Z — THE CRITERION COLLECTION
Groupthink doesn't live here, critical thought does.
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In 1969, the Greek-French filmmaker Costa-Gavras adapted Vassilis Vassilikos's fictionalized novel about the 1963 political assassination of Greek leftist political leader Gregoris Lambrakis, and the coup that followed, into a white-hot political thriller.
The brilliantly stylized activist picture established a new watermark for social realist filmmaking at a time when rebellious young filmmakers were looking for deeper cinematic truths.
Drawing on lessons learned from French filmmaking heavyweights Rene Clair, Jean Becker, and Jacques Demy, with whom Costa-Gavras studied under at the IDHEC (Institute des Hautes Etudes Cinématographiques) in Paris, he developed an agitprop formula for “Z” that is as electrifying as it is filled with narrative substance.
Unfolding action coincides over the opening credits as Costa-Gavras’s ever-mobile camera eavesdrops on a speech by a right-wing military general to a lecture-hall attended by other military officers and French civil servants. Close-up images of foreheads, squinting eyes, and severe expressions greet the general’s urgent message regarding an “ideological [leftist] mildew threatening our country,” for which “preventive action” must be taken. We are thrown into a political strategy designed to divide and conquer. The language and context is one of conspiracy.
Following in the recent footsteps of activist filmmakers, including Francesco Rosi (“Salvatore Giuliano”) and Gillo Pontecorvo (“The Battle of Algiers”), Costa-Gavras opens his defiantly leftist film with the caveat: "Any similarity to real persons and events is not coincidental, it is intentional." Such direct political engagement with the audience by a filmmaker remains a rare event, but is in keeping with Costa-Gavras’s dedication to politically charged dramas.
Yves Montand plays Z, a doomed deputy soon to be assassinated by a cabal of hired goons with the tacit consent of police officers who stand idly by allowing the murder to occur. Underscored with a non-traditional soundscape, the film’s centerpiece assassination sequence is a pure movement of cinematic potential.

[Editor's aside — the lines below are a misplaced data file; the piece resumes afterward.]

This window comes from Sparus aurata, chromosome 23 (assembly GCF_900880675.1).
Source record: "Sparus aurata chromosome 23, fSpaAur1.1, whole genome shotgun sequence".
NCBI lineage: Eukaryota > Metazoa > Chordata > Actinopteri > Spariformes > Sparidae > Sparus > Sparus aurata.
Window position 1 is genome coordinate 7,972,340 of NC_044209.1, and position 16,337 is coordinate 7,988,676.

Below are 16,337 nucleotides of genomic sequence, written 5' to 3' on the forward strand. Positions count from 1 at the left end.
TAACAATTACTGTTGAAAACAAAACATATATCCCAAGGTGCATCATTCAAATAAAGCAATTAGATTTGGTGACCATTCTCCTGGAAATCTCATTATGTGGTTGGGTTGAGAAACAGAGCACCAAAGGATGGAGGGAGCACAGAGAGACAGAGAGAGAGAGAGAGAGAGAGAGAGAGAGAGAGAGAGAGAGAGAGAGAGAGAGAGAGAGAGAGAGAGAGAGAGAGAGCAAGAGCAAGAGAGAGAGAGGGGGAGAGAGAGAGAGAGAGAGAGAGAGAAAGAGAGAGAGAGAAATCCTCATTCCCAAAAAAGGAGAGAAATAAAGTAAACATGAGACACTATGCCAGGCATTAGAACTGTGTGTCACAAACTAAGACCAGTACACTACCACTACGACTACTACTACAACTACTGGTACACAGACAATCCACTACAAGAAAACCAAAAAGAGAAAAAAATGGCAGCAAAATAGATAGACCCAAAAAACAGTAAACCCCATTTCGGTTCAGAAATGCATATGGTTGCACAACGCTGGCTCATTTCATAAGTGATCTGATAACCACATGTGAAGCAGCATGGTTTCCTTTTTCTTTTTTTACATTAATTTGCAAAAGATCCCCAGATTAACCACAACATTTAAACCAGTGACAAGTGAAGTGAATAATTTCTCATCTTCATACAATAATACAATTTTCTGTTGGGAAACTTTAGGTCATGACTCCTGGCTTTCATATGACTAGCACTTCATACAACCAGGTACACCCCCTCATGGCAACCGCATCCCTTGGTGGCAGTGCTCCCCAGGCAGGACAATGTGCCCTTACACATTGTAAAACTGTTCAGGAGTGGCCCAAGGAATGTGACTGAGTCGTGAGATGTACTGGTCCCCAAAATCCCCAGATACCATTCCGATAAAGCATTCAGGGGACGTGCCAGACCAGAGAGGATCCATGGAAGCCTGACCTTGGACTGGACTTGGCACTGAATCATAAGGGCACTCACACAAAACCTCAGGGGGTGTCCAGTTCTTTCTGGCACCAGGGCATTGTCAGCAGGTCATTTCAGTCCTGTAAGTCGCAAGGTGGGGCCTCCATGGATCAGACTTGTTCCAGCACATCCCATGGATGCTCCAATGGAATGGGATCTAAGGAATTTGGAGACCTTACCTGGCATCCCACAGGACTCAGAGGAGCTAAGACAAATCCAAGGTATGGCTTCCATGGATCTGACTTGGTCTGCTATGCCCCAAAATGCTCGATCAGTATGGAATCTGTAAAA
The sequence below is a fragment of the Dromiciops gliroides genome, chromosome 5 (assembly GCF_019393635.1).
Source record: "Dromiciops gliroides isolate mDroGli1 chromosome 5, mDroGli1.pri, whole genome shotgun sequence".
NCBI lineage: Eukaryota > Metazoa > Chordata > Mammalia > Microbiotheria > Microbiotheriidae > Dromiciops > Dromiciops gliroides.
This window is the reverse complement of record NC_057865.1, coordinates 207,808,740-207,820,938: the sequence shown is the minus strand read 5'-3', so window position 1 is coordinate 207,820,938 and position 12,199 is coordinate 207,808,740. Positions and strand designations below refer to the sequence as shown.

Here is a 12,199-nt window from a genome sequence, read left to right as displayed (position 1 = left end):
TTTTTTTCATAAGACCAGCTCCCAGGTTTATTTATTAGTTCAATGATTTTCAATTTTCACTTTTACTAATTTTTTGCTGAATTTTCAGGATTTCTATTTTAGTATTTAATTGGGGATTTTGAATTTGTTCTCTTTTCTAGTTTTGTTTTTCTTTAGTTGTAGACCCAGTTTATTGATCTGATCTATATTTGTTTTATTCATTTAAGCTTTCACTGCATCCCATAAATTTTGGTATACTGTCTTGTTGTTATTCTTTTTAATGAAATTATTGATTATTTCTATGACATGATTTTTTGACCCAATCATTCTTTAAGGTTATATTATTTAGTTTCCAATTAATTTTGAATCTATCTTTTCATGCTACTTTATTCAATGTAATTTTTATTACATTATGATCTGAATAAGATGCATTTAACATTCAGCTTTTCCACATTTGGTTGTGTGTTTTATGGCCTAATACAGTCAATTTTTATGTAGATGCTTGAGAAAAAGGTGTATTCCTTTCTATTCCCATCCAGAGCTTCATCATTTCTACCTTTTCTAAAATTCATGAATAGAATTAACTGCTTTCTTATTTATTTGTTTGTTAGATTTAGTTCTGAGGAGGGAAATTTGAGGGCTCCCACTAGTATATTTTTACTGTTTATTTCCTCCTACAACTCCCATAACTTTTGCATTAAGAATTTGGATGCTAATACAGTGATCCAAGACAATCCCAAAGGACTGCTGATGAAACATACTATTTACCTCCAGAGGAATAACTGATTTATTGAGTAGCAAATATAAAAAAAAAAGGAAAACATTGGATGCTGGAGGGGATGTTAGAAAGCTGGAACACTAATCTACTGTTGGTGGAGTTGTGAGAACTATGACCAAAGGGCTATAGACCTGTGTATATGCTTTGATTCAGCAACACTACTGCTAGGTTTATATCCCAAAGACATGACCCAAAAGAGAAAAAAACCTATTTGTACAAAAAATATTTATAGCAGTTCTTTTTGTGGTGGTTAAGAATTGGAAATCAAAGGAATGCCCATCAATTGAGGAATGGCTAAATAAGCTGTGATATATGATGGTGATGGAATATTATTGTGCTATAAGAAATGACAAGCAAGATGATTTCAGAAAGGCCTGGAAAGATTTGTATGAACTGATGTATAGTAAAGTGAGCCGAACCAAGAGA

Enter Jean Louis Trintignant as the examining magistrate who, aided by pictures provided by a local photojournalist (Jacques Perrin), interviews the right-wing murderers and the military officials who sanctioned the crime. An ugly web of corruption comes painfully into view. Trintignant’s ethically responsible prosecutor acts to bring those responsible for the diabolical murder, to justice.
Deploying quick cutting, a delicate use of flashback sequences, and an urgent vérité style, Gavras captures a hard line of rebellious insubordination that was ultimately defeated by the more deadly methods of rightist colonists.
Arriving at the end of a decade that witnessed the murders of John F. Kennedy, Malcolm X, and Dr. Martin Luther King, "Z" hit cinemas as a shockingly skeptical view of a corrupt manipulation of military and political power that citizens of the world now take for granted as standard operating procedure for capitalist imperialism.
There's a white heat to the outrage that "Z" conveys about the fractured state of societal collapse. ”Z” bluntly and stylistically depicts the impotence of truth as a weapon against authoritarian injustice. It is notable that “Z” was nominated for both the Academy Award for Best Foreign Language Film as well as for Best Picture.